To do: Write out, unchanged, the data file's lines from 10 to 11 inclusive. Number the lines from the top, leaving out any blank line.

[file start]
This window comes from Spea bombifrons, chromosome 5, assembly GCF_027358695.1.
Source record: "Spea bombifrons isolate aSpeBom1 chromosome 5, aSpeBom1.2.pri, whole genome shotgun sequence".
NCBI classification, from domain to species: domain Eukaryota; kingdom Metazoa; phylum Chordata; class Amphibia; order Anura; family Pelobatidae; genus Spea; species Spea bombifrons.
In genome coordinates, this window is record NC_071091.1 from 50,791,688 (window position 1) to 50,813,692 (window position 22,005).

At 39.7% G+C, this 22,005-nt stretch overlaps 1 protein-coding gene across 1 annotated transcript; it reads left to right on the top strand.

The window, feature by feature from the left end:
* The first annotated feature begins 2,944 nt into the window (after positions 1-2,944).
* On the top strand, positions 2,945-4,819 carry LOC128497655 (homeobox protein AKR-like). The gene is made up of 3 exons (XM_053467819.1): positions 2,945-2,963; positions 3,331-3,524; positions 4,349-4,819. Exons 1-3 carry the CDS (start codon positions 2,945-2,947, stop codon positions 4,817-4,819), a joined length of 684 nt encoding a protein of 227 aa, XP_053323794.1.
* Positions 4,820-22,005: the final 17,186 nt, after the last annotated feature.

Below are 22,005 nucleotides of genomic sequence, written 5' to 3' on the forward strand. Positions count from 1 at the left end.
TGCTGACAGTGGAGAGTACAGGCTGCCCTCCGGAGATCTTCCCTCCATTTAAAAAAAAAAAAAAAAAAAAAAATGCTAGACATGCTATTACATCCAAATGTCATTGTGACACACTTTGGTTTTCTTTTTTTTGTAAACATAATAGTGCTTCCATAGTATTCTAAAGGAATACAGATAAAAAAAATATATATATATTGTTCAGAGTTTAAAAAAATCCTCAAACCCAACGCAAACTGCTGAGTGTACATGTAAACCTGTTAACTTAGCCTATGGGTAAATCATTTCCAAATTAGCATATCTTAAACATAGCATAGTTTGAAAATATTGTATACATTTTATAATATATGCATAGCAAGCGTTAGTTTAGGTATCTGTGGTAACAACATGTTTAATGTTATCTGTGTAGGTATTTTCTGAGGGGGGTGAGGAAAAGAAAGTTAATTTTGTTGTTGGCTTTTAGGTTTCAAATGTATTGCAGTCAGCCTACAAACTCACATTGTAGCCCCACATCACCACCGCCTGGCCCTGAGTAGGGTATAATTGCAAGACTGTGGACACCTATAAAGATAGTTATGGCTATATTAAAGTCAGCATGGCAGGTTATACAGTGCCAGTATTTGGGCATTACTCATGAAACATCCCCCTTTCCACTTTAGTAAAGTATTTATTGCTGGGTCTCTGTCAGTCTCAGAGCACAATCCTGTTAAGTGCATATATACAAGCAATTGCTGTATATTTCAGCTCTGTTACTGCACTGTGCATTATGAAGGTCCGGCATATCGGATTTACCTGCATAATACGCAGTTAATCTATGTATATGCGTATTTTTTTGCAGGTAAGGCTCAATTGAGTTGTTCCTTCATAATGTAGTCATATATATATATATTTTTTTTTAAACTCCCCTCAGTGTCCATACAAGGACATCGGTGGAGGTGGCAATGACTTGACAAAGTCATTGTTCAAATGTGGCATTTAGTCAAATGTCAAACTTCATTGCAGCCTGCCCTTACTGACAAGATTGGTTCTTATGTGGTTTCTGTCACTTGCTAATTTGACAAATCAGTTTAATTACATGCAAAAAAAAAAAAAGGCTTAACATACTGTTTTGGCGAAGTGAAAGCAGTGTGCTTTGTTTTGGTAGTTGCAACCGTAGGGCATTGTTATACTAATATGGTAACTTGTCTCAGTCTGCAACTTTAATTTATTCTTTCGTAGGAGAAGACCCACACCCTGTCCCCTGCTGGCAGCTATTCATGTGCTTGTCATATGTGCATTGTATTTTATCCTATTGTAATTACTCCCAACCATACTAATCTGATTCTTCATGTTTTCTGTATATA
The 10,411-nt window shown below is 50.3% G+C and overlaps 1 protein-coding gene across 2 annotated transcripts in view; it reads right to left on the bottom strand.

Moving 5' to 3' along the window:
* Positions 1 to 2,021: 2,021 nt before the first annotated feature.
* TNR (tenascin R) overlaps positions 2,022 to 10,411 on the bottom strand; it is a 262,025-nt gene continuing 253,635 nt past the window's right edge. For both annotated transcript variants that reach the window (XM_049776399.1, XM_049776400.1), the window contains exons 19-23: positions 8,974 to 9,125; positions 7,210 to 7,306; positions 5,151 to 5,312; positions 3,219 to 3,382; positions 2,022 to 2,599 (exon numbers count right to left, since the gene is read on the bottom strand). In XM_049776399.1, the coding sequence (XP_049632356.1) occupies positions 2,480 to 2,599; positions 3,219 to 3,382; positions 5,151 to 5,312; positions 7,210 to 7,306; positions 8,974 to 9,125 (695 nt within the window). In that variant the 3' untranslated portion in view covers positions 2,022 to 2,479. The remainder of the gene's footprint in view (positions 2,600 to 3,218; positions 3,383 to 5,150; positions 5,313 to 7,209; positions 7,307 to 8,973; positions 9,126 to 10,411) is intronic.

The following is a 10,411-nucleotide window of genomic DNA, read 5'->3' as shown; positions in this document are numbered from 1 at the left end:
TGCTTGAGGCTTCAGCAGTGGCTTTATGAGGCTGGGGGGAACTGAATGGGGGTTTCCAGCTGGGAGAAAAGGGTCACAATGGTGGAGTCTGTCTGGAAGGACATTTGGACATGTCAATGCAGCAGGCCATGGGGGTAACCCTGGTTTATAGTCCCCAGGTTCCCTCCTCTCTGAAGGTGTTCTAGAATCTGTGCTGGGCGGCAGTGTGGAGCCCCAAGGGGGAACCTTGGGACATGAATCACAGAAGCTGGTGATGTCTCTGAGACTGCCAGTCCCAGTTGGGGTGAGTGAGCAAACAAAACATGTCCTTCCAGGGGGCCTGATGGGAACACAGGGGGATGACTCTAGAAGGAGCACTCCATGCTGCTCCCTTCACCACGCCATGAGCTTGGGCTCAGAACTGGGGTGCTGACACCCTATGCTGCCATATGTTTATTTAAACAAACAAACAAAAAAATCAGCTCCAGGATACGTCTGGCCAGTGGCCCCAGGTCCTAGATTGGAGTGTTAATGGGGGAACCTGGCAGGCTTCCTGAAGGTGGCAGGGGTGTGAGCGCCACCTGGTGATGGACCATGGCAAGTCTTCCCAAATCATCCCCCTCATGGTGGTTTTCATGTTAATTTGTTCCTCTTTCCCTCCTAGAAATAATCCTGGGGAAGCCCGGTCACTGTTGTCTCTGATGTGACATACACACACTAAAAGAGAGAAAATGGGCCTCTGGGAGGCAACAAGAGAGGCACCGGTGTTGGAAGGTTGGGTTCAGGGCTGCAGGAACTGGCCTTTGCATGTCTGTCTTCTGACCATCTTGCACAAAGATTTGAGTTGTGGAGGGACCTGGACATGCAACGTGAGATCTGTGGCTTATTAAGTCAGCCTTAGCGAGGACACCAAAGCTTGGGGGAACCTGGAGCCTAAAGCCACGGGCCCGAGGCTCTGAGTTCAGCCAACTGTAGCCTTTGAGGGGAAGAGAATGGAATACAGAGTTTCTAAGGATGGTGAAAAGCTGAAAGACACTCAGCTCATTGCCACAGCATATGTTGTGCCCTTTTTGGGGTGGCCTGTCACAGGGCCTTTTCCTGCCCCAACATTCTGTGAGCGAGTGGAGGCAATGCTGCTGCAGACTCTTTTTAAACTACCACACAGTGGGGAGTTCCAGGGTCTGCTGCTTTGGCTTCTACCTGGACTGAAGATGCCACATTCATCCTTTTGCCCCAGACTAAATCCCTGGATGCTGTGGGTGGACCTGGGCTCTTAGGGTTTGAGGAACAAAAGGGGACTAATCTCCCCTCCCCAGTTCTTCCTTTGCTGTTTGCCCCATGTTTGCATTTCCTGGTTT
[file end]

Below are 22,005 nucleotides of genomic sequence, written 5' to 3' on the forward strand. Positions count from 1 at the left end.
TGCTGACAGTGGAGAGTACAGGCTGCCCTCCGGAGATCTTCCCTCCATTTAAAAAAAAAAAAAAAAAAAAAAATGCTAGACATGCTATTACATCCAAATGTCATTGTGACACACTTTGGTTTTCTTTTTTTTGTAAACATAATAGTGCTTCCATAGTATTCTAAAGGAATACAGATAAAAAAAATATATATATATTGTTCAGAGTTTAAAAAAATCCTCAAACCCAACGCAAACTGCTGAGTGTACATGTAAACCTGTTAACTTAGCCTATGGGTAAATCATTTCCAAATTAGCATATCTTAAACATAGCATAGTTTGAAAATATTGTATACATTTTATAATATATGCATAGCAAGCGTTAGTTTAGGTATCTGTGGTAACAACATGTTTAATGTTATCTGTGTAGGTATTTTCTGAGGGGGGTGAGGAAAAGAAAGTTAATTTTGTTGTTGGCTTTTAGGTTTCAAATGTATTGCAGTCAGCCTACAAACTCACATTGTAGCCCCACATCACCACCGCCTGGCCCTGAGTAGGGTATAATTGCAAGACTGTGGACACCTATAAAGATAGTTATGGCTATATTAAAGTCAGCATGGCAGGTTATACAGTGCCAGTATTTGGGCATTACTCATGAAACATCCCCCTTTCCACTTTAGTAAAGTATTTATTGCTGGGTCTCTGTCAGTCTCAGAGCACAATCCTGTTAAGTGCATATATACAAGCAATTGCTGTATATTTCAGCTCTGTTACTGCACTGTGCATTATGAAGGTCCGGCATATCGGATTTACCTGCATAATACGCAGTTAATCTATGTATATGCGTATTTTTTTGCAGGTAAGGCTCAATTGAGTTGTTCCTTCATAATGTAGTCATATATATATATATTTTTTTTTAAACTCCCCTCAGTGTCCATACAAGGACATCGGTGGAGGTGGCAATGACTTGACAAAGTCATTGTTCAAATGTGGCATTTAGTCAAATGTCAAACTTCATTGCAGCCTGCCCTTACTGACAAGATTGGTTCTTATGTGGTTTCTGTCACTTGCTAATTTGACAAATCAGTTTAATTACATGCAAAAAAAAAAAAAGGCTTAACATACTGTTTTGGCGAAGTGAAAGCAGTGTGCTTTGTTTTGGTAGTTGCAACCGTAGGGCATTGTTATACTAATATGGTAACTTGTCTCAGTCTGCAACTTTAATTTATTCTTTCGTAGGAGAAGACCCACACCCTGTCCCCTGCTGGCAGCTATTCATGTGCTTGTCATATGTGCATTGTATTTTATCCTATTGTAATTACTCCCAACCATACTAATCTGATTCTTCATGTTTTCTGTATATA